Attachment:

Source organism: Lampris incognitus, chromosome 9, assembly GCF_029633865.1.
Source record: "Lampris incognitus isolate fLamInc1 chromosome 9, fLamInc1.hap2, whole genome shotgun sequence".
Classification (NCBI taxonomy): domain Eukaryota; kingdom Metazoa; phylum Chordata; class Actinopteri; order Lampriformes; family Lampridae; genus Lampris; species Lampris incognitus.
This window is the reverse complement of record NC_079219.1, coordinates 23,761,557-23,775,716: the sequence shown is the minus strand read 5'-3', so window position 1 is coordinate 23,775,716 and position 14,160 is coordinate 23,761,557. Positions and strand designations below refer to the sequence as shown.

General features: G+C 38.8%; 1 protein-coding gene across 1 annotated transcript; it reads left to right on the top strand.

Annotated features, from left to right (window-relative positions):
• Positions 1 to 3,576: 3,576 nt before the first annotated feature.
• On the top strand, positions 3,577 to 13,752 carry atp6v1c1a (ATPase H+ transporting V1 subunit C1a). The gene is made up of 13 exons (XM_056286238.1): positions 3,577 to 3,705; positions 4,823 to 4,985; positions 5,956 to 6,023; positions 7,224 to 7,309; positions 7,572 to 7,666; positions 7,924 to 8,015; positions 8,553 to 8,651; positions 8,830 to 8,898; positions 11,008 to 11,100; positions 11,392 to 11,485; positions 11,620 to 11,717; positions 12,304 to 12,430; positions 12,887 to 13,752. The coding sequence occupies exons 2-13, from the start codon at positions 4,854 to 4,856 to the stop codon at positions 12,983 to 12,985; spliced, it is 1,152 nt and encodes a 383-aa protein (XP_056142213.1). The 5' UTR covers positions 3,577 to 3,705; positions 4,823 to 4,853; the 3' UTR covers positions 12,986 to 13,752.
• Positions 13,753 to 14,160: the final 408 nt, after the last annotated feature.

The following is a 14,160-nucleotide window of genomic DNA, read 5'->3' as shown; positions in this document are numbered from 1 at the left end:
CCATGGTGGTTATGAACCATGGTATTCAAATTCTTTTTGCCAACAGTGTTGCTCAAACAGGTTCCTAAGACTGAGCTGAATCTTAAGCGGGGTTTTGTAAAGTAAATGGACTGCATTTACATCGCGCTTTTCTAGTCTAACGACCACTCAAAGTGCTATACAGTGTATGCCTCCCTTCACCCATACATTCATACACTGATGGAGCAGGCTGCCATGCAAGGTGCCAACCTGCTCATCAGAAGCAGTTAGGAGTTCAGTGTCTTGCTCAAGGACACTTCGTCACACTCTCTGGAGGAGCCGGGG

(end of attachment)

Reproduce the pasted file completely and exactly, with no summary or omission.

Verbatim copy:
Source organism: Lampris incognitus, chromosome 9, assembly GCF_029633865.1.
Source record: "Lampris incognitus isolate fLamInc1 chromosome 9, fLamInc1.hap2, whole genome shotgun sequence".
Classification (NCBI taxonomy): domain Eukaryota; kingdom Metazoa; phylum Chordata; class Actinopteri; order Lampriformes; family Lampridae; genus Lampris; species Lampris incognitus.
This window is the reverse complement of record NC_079219.1, coordinates 23,761,557-23,775,716: the sequence shown is the minus strand read 5'-3', so window position 1 is coordinate 23,775,716 and position 14,160 is coordinate 23,761,557. Positions and strand designations below refer to the sequence as shown.

General features: G+C 38.8%; 1 protein-coding gene across 1 annotated transcript; it reads left to right on the top strand.

Annotated features, from left to right (window-relative positions):
• Positions 1 to 3,576: 3,576 nt before the first annotated feature.
• On the top strand, positions 3,577 to 13,752 carry atp6v1c1a (ATPase H+ transporting V1 subunit C1a). The gene is made up of 13 exons (XM_056286238.1): positions 3,577 to 3,705; positions 4,823 to 4,985; positions 5,956 to 6,023; positions 7,224 to 7,309; positions 7,572 to 7,666; positions 7,924 to 8,015; positions 8,553 to 8,651; positions 8,830 to 8,898; positions 11,008 to 11,100; positions 11,392 to 11,485; positions 11,620 to 11,717; positions 12,304 to 12,430; positions 12,887 to 13,752. The coding sequence occupies exons 2-13, from the start codon at positions 4,854 to 4,856 to the stop codon at positions 12,983 to 12,985; spliced, it is 1,152 nt and encodes a 383-aa protein (XP_056142213.1). The 5' UTR covers positions 3,577 to 3,705; positions 4,823 to 4,853; the 3' UTR covers positions 12,986 to 13,752.
• Positions 13,753 to 14,160: the final 408 nt, after the last annotated feature.

The following is a 14,160-nucleotide window of genomic DNA, read 5'->3' as shown; positions in this document are numbered from 1 at the left end:
CCATGGTGGTTATGAACCATGGTATTCAAATTCTTTTTGCCAACAGTGTTGCTCAAACAGGTTCCTAAGACTGAGCTGAATCTTAAGCGGGGTTTTGTAAAGTAAATGGACTGCATTTACATCGCGCTTTTCTAGTCTAACGACCACTCAAAGTGCTATACAGTGTATGCCTCCCTTCACCCATACATTCATACACTGATGGAGCAGGCTGCCATGCAAGGTGCCAACCTGCTCATCAGAAGCAGTTAGGAGTTCAGTGTCTTGCTCAAGGACACTTCGTCACACTCTCTGGAGGAGCCGGGG